Experiments aboard the International Space Station with common pavement ants have shown just how badly microgravity impairs the insects' ability to search unexplored areas. Remarkably, however, tumbling ants demonstrated an uncanny ability to regain contact with the surface.

There are over 20,000 species of ants on Earth, each perfectly suited to its environment. But there's one place ants haven't had the opportunity to evolve, and that's space.

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It might sound superfluous, but there's a good reason why scientists want to study ants in microgravity; it could lead to the development of sophisticated algorithms that drive fleets of autonomous robots in space.

Related: Engineers Build The First Robot Ant Society

The ISS experiment, which was designed by Stanford's Deborah M. Gordon and carried out by ISS astronauts in January 2014, examined how common pavement ants were able to perform collective search without the benefit of gravity.

The experiment itself was actually quite simple (an on-Earth demonstration by Dr. Gordon can be seen in the above video): Ants enclosed in a small area are exposed to a new space, followed by more exposure to an even larger space. The point was to observe how a fixed number of ants fared in their explorations as the territory increased in size and as their density across this space was diminished.

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Pavement ants tend to take semi-random paths when their density is high and the space is small, but when there's a large area, they tend to walk in more direct paths. When this experiment was conducted on Earth, virtually all parts of the container were explored by more than one ant within a span of five minutes.

But as one might expect, a microgravity environment posed some serious issues for the ants.

Try as they might, their ability to collectively search the area was seriously hampered by the lack of gravity. At any given time, some 7-10% of the ants were free-floating in space — sometimes for as long as three to eight seconds. When they finally regained their footing, they couldn't properly assess where they were and how far apart they were from their companions. The ants also moved very slowly to keep their footing. As a result, they were never able to spread out as effectively, and some parts of the enclosure were never visited.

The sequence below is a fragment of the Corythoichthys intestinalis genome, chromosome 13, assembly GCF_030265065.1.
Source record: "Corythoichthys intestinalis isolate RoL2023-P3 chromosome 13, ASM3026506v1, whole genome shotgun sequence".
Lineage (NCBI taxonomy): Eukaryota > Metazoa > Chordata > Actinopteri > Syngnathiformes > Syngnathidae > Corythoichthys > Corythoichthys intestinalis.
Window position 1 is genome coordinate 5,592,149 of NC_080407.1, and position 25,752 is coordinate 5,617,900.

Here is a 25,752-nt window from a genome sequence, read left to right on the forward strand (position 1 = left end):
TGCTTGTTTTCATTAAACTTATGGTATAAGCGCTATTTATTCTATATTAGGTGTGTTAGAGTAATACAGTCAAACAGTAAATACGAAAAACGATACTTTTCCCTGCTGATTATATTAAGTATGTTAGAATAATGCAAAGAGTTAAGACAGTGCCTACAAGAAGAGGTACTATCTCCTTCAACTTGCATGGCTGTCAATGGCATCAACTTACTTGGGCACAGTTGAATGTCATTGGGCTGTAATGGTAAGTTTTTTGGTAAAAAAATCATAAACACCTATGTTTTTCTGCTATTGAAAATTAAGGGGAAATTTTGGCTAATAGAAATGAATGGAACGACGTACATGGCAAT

"Because ants in microgravity did not use straighter paths or traverse more distance when the area to be searched expanded, they did not search the area thoroughly," conclude the researchers in their ensuing study, which now appears at Frontiers in Ecology and Evolution.

Fascinatingly, the researchers were blown away by the ants' ability to regain contact with the surface following a tumble. What's more, the ants appeared to make a deliberate effort to keep contact with the surface. As the researchers write:

An ant that lost contact with the surface usually turned and tumbled in the air, or skidded rapidly, in the small space between the two surfaces of the arena. This indicates that the ant exerted some pressure on the surface before losing contact with it; otherwise the ant would have just floated away from the surface without turning in the air or going quickly in one direction. Sometimes an ant attached itself to another ant to climb back down to the surface.

Once they regained contact with the surface, the ants held on by flattening their bodies towards the surface.

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In future, the researchers are hoping to conduct similar studies on different species of ants, writing that "we are likely to discover many new distributed algorithms for collective search, and to learn about how evolution has shaped collective behavior in response to local conditions."

Read the entire study at Frontiers in Ecology and Evolution: "Collective Search by Ants in Microgravity".

Images: NASA.

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